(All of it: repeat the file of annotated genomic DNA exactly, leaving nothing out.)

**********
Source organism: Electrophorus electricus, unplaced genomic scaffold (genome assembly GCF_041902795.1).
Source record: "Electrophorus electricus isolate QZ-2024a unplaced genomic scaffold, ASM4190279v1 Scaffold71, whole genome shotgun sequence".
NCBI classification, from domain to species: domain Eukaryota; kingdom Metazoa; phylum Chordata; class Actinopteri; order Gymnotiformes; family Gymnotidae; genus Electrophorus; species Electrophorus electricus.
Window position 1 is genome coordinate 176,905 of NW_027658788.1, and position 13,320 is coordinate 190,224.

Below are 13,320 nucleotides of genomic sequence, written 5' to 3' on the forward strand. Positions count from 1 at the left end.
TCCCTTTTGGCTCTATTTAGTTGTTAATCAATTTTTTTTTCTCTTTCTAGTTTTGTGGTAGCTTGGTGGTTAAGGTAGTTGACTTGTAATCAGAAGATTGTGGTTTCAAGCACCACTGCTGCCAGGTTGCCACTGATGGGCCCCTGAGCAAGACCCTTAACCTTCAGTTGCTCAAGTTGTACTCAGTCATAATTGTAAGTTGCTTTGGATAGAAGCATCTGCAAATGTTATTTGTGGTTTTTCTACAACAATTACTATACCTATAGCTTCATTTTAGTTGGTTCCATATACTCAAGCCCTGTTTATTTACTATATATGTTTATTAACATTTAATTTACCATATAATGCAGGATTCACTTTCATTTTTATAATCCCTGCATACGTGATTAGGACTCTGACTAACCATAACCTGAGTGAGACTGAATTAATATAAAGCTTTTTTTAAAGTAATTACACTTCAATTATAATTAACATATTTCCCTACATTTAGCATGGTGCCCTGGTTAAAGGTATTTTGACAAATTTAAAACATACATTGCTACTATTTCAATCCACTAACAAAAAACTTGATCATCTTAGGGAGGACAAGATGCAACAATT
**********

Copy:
Source organism: Electrophorus electricus, unplaced genomic scaffold (genome assembly GCF_041902795.1).
Source record: "Electrophorus electricus isolate QZ-2024a unplaced genomic scaffold, ASM4190279v1 Scaffold71, whole genome shotgun sequence".
NCBI classification, from domain to species: domain Eukaryota; kingdom Metazoa; phylum Chordata; class Actinopteri; order Gymnotiformes; family Gymnotidae; genus Electrophorus; species Electrophorus electricus.
Window position 1 is genome coordinate 176,905 of NW_027658788.1, and position 13,320 is coordinate 190,224.

Below are 13,320 nucleotides of genomic sequence, written 5' to 3' on the forward strand. Positions count from 1 at the left end.
TCCCTTTTGGCTCTATTTAGTTGTTAATCAATTTTTTTTTCTCTTTCTAGTTTTGTGGTAGCTTGGTGGTTAAGGTAGTTGACTTGTAATCAGAAGATTGTGGTTTCAAGCACCACTGCTGCCAGGTTGCCACTGATGGGCCCCTGAGCAAGACCCTTAACCTTCAGTTGCTCAAGTTGTACTCAGTCATAATTGTAAGTTGCTTTGGATAGAAGCATCTGCAAATGTTATTTGTGGTTTTTCTACAACAATTACTATACCTATAGCTTCATTTTAGTTGGTTCCATATACTCAAGCCCTGTTTATTTACTATATATGTTTATTAACATTTAATTTACCATATAATGCAGGATTCACTTTCATTTTTATAATCCCTGCATACGTGATTAGGACTCTGACTAACCATAACCTGAGTGAGACTGAATTAATATAAAGCTTTTTTTAAAGTAATTACACTTCAATTATAATTAACATATTTCCCTACATTTAGCATGGTGCCCTGGTTAAAGGTATTTTGACAAATTTAAAACATACATTGCTACTATTTCAATCCACTAACAAAAAACTTGATCATCTTAGGGAGGACAAGATGCAACAATT